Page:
After The Jobless Decade: What Next?

Since 2000, according to Neil Irwin of the Washington Post, we have
had  a jobless decade for workers.  Marshalling solid and widespread
evidence, the writer points out that for the previous 70 years job
growth had clipped along at a 20% or better rate each decade.  Yet the
net worth of households, including value of house, retirement funds and
other assets has all declined since 2000–when adjusted for inflation. 
That compares with sharp gains in every previous decade since the
1950s.  The following summary from Neil Irwin’s superb article should be fodder for my readers. 

What caused this massive downturn?

Of course, the 1990s ended at the top of a stock market and investment buble, and a recession followed.

Trillions of dollars that poured into housing investment and consumer spending distorted economic activity.

Capital was funneled into “mini-mansions in Sun Belt suburbs, many of which now sit empty.

Housing took the capital rather than industry, its machinery or business investment.

The macroeconomy was seriously mismanaged, putting the U.S. and
Europe into big trouble.  Nariman Behravesh, chief economist at IHS
Global Insight says: The big
bad thing that happened was that, in the U.S. and parts of Europe, we
let housing bubbles get out of control.  That came back to haunt us big
time.

The debt also played out in commercial real estate and financial firms.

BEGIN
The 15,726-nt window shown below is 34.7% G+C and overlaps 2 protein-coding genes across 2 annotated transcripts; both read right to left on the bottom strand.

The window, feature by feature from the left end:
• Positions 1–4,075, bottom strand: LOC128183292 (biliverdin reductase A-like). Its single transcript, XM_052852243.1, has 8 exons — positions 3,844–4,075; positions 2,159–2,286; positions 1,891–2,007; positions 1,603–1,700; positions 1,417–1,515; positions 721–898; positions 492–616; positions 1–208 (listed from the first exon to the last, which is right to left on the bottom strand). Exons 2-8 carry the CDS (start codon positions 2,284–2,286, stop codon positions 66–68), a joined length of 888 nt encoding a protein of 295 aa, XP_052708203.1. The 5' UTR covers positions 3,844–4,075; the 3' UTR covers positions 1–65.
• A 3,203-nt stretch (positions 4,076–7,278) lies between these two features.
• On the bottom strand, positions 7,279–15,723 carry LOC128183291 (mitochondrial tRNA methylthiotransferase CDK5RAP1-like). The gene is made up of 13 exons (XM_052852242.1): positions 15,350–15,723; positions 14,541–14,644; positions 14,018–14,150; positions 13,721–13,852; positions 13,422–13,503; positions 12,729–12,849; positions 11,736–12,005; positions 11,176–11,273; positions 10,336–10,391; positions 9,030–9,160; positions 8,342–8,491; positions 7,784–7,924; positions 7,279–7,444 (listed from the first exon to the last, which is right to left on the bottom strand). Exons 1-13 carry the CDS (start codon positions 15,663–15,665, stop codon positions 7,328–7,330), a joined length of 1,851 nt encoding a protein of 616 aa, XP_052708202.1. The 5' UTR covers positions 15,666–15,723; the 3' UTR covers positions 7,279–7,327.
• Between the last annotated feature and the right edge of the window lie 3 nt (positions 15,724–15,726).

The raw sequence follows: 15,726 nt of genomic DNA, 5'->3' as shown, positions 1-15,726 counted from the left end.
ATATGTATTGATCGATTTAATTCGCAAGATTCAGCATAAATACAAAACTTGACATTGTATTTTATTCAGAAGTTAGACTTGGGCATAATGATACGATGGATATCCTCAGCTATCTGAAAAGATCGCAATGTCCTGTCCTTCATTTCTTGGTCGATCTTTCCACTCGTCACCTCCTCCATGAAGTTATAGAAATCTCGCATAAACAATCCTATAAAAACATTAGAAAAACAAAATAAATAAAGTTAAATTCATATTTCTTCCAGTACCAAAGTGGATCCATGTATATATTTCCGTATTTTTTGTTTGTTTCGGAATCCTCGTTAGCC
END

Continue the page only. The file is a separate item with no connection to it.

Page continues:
Irwin’s summary encapsulates our troubles: The first decade of the new century was an experiment in what happens when an economy comes to rely heavily on borrowed money.

What can we learn?

The
insights from this debacle won’t come overnight.  It’ll take some solid
historical and economic research and several hundred dissertations to
make sense of the past few years.

Remember that we learned a great deal from the two major debacles of the past century.   

The
great depression, especially the research of Bernanke, taught us that
without major interventions the country will be gripped by financial
collapse.  The lesson, therefore, was “Don’t let the financial system
collapse.”

When
you go from the Great Depression of the 1930s to the Great Inflation of
the 1970s, research resulted in a rethinking of what drives inflation. 
The result?   Economists make the credibility of central banks and
keeping inflation expectations in check by managing interest rates and
other processes a very high priority. 

The
lessons of this decade, variously called the Zero Decade or the Bubble
Decade, are still being formulated.  Irwin indicates that the major
lesson of top governmental officials is that bank regulation shouldn’t
occur in a vacuum.  As a result of major gains in system thinking,
we’ve learned that monitoring
individual banks will be profoundly inadequate.  Instead, bank
supervisors will need to understand the risks and frailties that the
entire banking system creates for the economy as a whole–and manage
those risks.

Irwin
indicates that Fed officials have become more skeptical of routinely
raising interest rates to try to manage inflation.  Officials have
found that the side-effects of raising interest must also be taken into
account. 

Obviously,
the Obama administration has made the question of how to prevent a
recurrence of the 2008-2009 meltdown priority in tandem with supporting
growth through investments in clean energy and other areas.

The
article concludes that forecasters assume the financial crisis to be
over, and are now generally expecting the job market to turn around
early in 2010, creating new jobs.  Economists will spend years trying
to figure out how, in a decade that begin with great promise, things
could go so wrong.  The notion that we can fix this overnight, as so
many pundits argue, is utter nonsense.

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